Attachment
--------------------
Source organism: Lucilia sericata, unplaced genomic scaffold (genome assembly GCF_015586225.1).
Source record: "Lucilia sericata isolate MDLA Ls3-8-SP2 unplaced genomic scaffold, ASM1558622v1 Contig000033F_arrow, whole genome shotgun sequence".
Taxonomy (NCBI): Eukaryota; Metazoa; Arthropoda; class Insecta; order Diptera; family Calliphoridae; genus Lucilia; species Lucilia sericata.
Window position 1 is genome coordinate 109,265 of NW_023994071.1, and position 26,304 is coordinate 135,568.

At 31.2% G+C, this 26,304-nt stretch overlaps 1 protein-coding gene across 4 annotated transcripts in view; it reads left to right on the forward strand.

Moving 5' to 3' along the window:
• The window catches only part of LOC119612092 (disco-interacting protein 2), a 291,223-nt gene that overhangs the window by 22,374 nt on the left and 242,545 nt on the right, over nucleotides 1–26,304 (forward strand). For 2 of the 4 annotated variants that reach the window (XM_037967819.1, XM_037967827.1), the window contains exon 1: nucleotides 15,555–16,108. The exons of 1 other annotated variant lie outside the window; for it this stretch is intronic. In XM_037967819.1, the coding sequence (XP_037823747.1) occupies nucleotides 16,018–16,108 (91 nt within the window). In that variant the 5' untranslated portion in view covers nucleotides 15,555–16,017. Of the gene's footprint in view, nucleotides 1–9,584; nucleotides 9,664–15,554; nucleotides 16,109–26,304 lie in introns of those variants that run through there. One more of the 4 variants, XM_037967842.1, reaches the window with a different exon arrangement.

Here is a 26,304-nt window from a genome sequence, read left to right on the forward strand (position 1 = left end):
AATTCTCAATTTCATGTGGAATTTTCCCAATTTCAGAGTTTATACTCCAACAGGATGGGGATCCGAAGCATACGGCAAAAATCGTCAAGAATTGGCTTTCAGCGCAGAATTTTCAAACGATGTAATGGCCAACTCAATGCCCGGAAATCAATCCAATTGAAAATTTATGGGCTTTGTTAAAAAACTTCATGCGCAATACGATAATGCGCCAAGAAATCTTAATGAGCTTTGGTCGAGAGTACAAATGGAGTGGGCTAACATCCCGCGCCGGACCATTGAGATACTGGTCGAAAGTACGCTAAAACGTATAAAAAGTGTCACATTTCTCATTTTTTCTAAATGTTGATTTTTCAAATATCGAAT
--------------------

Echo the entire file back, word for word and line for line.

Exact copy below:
Source organism: Lucilia sericata, unplaced genomic scaffold (genome assembly GCF_015586225.1).
Source record: "Lucilia sericata isolate MDLA Ls3-8-SP2 unplaced genomic scaffold, ASM1558622v1 Contig000033F_arrow, whole genome shotgun sequence".
Taxonomy (NCBI): Eukaryota; Metazoa; Arthropoda; class Insecta; order Diptera; family Calliphoridae; genus Lucilia; species Lucilia sericata.
Window position 1 is genome coordinate 109,265 of NW_023994071.1, and position 26,304 is coordinate 135,568.

At 31.2% G+C, this 26,304-nt stretch overlaps 1 protein-coding gene across 4 annotated transcripts in view; it reads left to right on the forward strand.

Moving 5' to 3' along the window:
• The window catches only part of LOC119612092 (disco-interacting protein 2), a 291,223-nt gene that overhangs the window by 22,374 nt on the left and 242,545 nt on the right, over nucleotides 1–26,304 (forward strand). For 2 of the 4 annotated variants that reach the window (XM_037967819.1, XM_037967827.1), the window contains exon 1: nucleotides 15,555–16,108. The exons of 1 other annotated variant lie outside the window; for it this stretch is intronic. In XM_037967819.1, the coding sequence (XP_037823747.1) occupies nucleotides 16,018–16,108 (91 nt within the window). In that variant the 5' untranslated portion in view covers nucleotides 15,555–16,017. Of the gene's footprint in view, nucleotides 1–9,584; nucleotides 9,664–15,554; nucleotides 16,109–26,304 lie in introns of those variants that run through there. One more of the 4 variants, XM_037967842.1, reaches the window with a different exon arrangement.

Here is a 26,304-nt window from a genome sequence, read left to right on the forward strand (position 1 = left end):
AATTCTCAATTTCATGTGGAATTTTCCCAATTTCAGAGTTTATACTCCAACAGGATGGGGATCCGAAGCATACGGCAAAAATCGTCAAGAATTGGCTTTCAGCGCAGAATTTTCAAACGATGTAATGGCCAACTCAATGCCCGGAAATCAATCCAATTGAAAATTTATGGGCTTTGTTAAAAAACTTCATGCGCAATACGATAATGCGCCAAGAAATCTTAATGAGCTTTGGTCGAGAGTACAAATGGAGTGGGCTAACATCCCGCGCCGGACCATTGAGATACTGGTCGAAAGTACGCTAAAACGTATAAAAAGTGTCACATTTCTCATTTTTTCTAAATGTTGATTTTTCAAATATCGAAT